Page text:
Posts Tagged seed beads

52 earrings: #49 Bounty

This pair use a few components from the Mini Mojo Box I got from Lynn. (I wrote about it for the Craft Pimp blog).

#49 Bounty

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The swirly amber brown lampwork beads are mine. The little dangles use beads from the mojo box – I took out a few carnelian chips, little Swarovski crystals and some of the seed bead mix, and wired them onto small copper headpins. I wire-wrapped the beads and made the round earwires with larger-than-usual hoops.

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52 little things links
Craft Pimp Week 48 thread
• Linda of Earthshine Lampwork Bead and Jewellery Design: http://www.earth-shine.co.uk/
• Sue of BlueBoxStudio: http://www.blue-box-studio.blogspot.co.uk
• Jolene of Kitzbitz Art Glass: http://kitzbitzartglass.blogspot.co.uk

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52 earrings: #30 Orange Chevrons

I’ve collected a nice pile of different colours of embroidery threads to use for my kumihimo. Here’s a pair of earrings I did in oranges, pink, peach and ochre.

#30 Orange Chevrons

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The kumihimo is a flat braid chevron pattern – I had some difficulties with the tension in this braid, had to go in and tighten it up some more and then found I had tightened it too much in places… I work without weights on the threads and I suspect this braid would have been easier with them.

I wire-wrapped the tops of the braids in copper and knotted the tassels at the bottom, some with frosted seed beads on them.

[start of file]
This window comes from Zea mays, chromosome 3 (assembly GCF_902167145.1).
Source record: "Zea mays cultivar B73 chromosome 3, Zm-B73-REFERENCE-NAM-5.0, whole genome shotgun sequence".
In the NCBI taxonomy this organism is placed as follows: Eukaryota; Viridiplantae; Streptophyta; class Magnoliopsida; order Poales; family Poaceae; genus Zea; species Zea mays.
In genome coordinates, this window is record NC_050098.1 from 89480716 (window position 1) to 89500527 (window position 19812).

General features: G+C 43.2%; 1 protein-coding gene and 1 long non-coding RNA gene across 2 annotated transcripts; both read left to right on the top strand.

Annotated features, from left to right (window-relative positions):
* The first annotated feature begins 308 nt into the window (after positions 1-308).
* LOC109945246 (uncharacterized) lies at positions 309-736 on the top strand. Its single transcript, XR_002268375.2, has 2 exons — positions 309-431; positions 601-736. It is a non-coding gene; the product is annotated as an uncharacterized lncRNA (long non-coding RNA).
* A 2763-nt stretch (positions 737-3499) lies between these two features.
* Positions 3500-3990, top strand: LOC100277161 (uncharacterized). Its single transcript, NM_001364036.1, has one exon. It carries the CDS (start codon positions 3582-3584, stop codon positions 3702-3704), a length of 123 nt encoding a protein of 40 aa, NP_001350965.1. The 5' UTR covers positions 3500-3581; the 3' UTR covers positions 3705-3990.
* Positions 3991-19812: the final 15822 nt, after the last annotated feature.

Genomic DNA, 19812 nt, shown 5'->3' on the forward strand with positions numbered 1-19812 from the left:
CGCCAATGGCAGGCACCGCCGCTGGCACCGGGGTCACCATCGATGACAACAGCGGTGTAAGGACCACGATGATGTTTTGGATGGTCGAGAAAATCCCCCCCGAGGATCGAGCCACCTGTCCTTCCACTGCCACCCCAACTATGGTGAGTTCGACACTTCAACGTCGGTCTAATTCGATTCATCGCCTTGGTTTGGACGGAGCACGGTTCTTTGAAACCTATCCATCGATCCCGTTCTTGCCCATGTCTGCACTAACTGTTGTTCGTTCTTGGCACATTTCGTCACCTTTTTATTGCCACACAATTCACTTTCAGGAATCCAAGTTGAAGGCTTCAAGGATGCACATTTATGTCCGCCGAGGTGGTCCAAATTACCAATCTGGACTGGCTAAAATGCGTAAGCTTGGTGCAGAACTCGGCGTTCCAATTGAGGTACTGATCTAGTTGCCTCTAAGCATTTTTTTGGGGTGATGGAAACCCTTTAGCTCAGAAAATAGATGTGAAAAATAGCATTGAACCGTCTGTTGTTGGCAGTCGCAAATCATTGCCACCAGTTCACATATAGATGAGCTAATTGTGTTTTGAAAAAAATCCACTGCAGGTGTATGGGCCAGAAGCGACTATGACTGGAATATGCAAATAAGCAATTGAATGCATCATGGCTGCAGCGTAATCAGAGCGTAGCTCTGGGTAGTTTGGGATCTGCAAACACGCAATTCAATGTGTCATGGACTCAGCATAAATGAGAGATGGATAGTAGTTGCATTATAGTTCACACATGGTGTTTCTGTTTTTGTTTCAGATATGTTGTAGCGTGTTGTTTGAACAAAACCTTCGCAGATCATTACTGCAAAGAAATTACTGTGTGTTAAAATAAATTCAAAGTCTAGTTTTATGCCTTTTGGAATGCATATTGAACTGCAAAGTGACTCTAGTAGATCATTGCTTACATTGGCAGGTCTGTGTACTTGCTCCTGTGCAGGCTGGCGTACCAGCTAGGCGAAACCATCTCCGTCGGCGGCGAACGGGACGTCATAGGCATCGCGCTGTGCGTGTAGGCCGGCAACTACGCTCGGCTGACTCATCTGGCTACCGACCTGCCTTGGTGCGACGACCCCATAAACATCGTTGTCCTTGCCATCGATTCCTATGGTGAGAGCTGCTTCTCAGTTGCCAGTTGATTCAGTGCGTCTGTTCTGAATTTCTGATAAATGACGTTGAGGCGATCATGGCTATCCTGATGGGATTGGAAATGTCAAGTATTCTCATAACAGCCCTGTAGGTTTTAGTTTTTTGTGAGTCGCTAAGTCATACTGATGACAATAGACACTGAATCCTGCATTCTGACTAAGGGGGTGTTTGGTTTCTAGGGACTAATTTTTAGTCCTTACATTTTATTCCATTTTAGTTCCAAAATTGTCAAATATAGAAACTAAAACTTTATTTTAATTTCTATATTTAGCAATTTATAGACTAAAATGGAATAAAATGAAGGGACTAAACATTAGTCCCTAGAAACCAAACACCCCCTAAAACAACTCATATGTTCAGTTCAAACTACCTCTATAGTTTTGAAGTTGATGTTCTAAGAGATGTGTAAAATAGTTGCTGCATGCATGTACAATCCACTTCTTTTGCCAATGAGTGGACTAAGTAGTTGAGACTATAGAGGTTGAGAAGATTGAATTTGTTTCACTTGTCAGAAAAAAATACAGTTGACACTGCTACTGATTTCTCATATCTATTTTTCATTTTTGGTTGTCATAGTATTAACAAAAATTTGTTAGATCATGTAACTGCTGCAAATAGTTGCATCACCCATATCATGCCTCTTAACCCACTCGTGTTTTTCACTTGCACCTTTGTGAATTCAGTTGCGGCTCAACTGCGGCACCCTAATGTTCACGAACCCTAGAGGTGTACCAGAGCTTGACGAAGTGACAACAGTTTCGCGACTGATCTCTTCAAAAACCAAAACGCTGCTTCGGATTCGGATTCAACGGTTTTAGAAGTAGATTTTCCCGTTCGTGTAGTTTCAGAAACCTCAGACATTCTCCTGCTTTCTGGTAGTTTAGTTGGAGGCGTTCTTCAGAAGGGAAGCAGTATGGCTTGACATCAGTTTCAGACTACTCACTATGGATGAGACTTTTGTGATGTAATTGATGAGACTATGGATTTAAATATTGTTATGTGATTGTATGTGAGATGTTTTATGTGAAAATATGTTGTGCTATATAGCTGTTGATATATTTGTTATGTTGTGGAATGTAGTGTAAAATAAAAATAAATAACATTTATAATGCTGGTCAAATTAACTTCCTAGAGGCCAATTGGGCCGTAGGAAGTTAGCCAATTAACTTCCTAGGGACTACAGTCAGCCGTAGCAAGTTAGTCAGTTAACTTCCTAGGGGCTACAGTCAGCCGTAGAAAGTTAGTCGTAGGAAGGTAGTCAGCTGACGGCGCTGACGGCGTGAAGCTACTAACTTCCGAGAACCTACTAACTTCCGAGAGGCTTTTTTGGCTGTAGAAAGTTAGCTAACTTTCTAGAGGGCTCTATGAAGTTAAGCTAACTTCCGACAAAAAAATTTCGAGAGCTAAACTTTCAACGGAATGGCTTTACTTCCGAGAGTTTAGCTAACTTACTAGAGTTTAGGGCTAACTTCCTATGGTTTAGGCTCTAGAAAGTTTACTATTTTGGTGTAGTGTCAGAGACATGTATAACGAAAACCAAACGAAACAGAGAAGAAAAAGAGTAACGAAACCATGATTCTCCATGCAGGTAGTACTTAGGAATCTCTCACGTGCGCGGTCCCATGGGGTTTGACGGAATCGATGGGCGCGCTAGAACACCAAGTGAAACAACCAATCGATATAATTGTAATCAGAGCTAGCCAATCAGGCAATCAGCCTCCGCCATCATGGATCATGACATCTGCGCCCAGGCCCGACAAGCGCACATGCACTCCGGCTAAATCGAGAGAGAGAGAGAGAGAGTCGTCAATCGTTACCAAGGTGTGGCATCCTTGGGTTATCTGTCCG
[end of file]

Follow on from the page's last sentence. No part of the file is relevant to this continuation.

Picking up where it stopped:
52 little things links
Craft Pimp Week 29 thread
• Linda of Earthshine Lampwork Bead and Jewellery Design: http://www.earth-shine.co.uk/
• Sue of BlueBoxStudio: http://www.blue-box-studio.blogspot.co.uk
• Jolene of Kitzbitz Art Glass: http://kitzbitzartglass.blogspot.co.uk

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52 earrings: #27 OctoKumi

And here are the next pair of kumihimo earrings! These are the octagonal braid and I put all sorts of beads on the tassel ends.

#27 OctoKumi

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There’s a little lampwork spacer hiding in there on each earring, along with Czech crystal, wooden rondelles, acrylic beads, crackled crystal and little seed beads in teal and brown. These are long but still comparatively light. The tops are wire-wrapped in the end of my flame patinated copper.

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52 little things links
Craft Pimp Week 26 thread
• Linda of Earthshine Lampwork Bead and Jewellery Design: http://www.earth-shine.co.uk/
• Sue of BlueBoxStudio: http://www.blue-box-studio.blogspot.co.uk
• Jolene of Kitzbitz Art Glass: http://kitzbitzartglass.blogspot.co.uk

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52 earrings #14: Ruby Entwined

These earrings are to match a necklace I just made. Partly inspired by Elise Matthesen’s necklace-crowns, partly wire-doodling.

#14 Ruby Entwined

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Both together – I made the central piece of the necklace first then worked out what to do with it. Brass wire, red and red/yellow Czech glass and a shiny gold mix of seed beads. The wire section was made from one continuous piece. Fun to make, but does get through a lot of wire!